My parents’ land in Western PA, land where I grew up, consisted primarily of old potato fields.  We had two sets of tree lines where the farmers had let the trees grow; these lines were full of huge cherry and maple trees grew.  In between those tree lines as the land sloped down the mountain were open areas populated with blackberry bushes, hawthorn, and black locusts–several acres of them…

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How to Make Elderberry Syrup for Immune Health

Good Witches Homestead

Each year as winter approaches, I reliably find my patients asking me about the best herbal remedies to use during the cold weather months. One of the most common questions I encounter is, “What nutritional preparations can I use to help keep my family strong and healthy throughout the sniffle season?”. There’s a wide array of herbs well-suited to addressing specific and general winter wellness goals, but one of my favorite, tried-and-true choices for general immune support is the elderberry.

And while there are lots of ways to enjoy the healthful benefits of elderberries, one of the best-loved is that longtime herbal apothecary staple, elderberry syrup.

Elderberry Syrup Benefits

The berries, flowers, and bark of the elder (Sambucus) plant have long been prized by herbalists across the globe, and modern studies have also substantiated the berries’ ability to help maintain normal, healthy functioning of our immune system*. This makes elderberry an…

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The Hottest Mushroom In The Forest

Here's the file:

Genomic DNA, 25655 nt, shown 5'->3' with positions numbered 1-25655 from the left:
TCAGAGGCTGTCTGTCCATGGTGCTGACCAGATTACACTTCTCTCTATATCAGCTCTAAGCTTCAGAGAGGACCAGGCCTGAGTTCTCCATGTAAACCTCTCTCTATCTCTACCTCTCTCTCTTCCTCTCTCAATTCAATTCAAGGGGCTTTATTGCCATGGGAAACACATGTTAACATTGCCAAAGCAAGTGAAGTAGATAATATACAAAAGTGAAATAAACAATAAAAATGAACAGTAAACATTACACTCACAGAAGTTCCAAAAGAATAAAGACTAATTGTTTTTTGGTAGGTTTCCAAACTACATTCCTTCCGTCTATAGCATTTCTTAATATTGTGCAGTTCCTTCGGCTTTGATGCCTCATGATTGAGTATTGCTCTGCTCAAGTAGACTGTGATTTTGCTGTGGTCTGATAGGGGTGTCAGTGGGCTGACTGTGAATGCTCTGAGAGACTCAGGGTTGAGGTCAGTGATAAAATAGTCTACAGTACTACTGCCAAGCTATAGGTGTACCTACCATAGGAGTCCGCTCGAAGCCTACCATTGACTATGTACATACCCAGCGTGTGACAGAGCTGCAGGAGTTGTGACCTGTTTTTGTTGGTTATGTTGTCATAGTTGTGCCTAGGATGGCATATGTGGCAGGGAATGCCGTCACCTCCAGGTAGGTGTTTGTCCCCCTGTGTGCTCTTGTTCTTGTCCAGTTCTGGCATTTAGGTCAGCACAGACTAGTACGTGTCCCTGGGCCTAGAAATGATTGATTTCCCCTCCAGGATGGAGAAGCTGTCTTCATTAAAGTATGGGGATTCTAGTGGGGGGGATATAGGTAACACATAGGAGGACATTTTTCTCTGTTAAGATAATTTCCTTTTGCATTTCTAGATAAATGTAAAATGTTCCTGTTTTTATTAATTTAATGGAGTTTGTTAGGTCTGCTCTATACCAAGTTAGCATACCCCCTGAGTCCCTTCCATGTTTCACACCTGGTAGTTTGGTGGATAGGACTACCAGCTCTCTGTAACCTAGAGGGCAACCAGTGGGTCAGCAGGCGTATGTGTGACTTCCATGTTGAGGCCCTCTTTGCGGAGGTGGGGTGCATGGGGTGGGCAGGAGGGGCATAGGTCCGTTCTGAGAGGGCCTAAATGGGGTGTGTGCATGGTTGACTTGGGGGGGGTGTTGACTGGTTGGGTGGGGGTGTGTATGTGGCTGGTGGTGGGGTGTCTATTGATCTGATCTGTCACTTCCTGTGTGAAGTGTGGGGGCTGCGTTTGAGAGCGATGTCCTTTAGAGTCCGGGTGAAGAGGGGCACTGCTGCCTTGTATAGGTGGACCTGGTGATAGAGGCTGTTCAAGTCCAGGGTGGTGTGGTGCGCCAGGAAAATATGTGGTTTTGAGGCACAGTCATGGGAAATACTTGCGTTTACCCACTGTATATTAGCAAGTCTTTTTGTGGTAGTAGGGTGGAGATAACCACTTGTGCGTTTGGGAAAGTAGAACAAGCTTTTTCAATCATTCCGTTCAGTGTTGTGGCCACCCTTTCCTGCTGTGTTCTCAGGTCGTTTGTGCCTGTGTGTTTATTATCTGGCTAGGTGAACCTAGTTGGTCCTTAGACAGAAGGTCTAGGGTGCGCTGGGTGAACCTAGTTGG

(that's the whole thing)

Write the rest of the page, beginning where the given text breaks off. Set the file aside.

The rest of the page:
Greetings!

An interesting quality about wild mushrooms is that more than a few of them will burn your mouth.

This may come as a surprise to those of us who have only eaten store-bought mushrooms — most of which, while certainly tasty, are rather mild-mannered.

Beyond the grocery store walls and out in a wild forest, however, there are particular wild mushrooms whose flavors range from hot, to really hot, to excruciatingly hot.  Researchers aren’t even entirely clear as to why certain mushrooms demonstrate these qualities while other fungi — even poisonous species — can be flavorless.

In this brand new video, we discuss what many people consider to be thehottest mushroom in the forest, as well as some proposed theories behind such quirks in nature.

If you’re interested in learning more about this very common (and very hot!) wild mushroom, check out the video!

Speaking of store-bought food, here’s a species that commonly inhabits grocery store shelves as well as wild spaces outside the supermarket.  Known to many of us as the Goji Berry, this wild edible nightshade is fruiting in eastern North America this month.  Check out this Instagram post to learn more!

Thanks for reading and watching, and as always, thank you for your support!

-Adam Haritan

Lion’s Mane Mushroom — Same Spot, 5 Years In A Row (new video!)

Greetings!

Many years ago, a large white oak tree succumbed to windsnap on a hillside located a few miles from my home.  The standing snag remains, though the rest of the tree lies scattered on the forest floor leading down to a creek.

Since its death, this tree has given life to various fungal species.  Crust fungi adorn bits and pieces of the bark all year round, while cap-and-stem mushrooms appear transiently after seasonal rains.

Among the dozens of fungi that inhabit this fallen oak tree is one species that cannot be ignored.  More than JAM (“just another mushroom”), this particular species is touted for its exquisite taste and medicinal potential.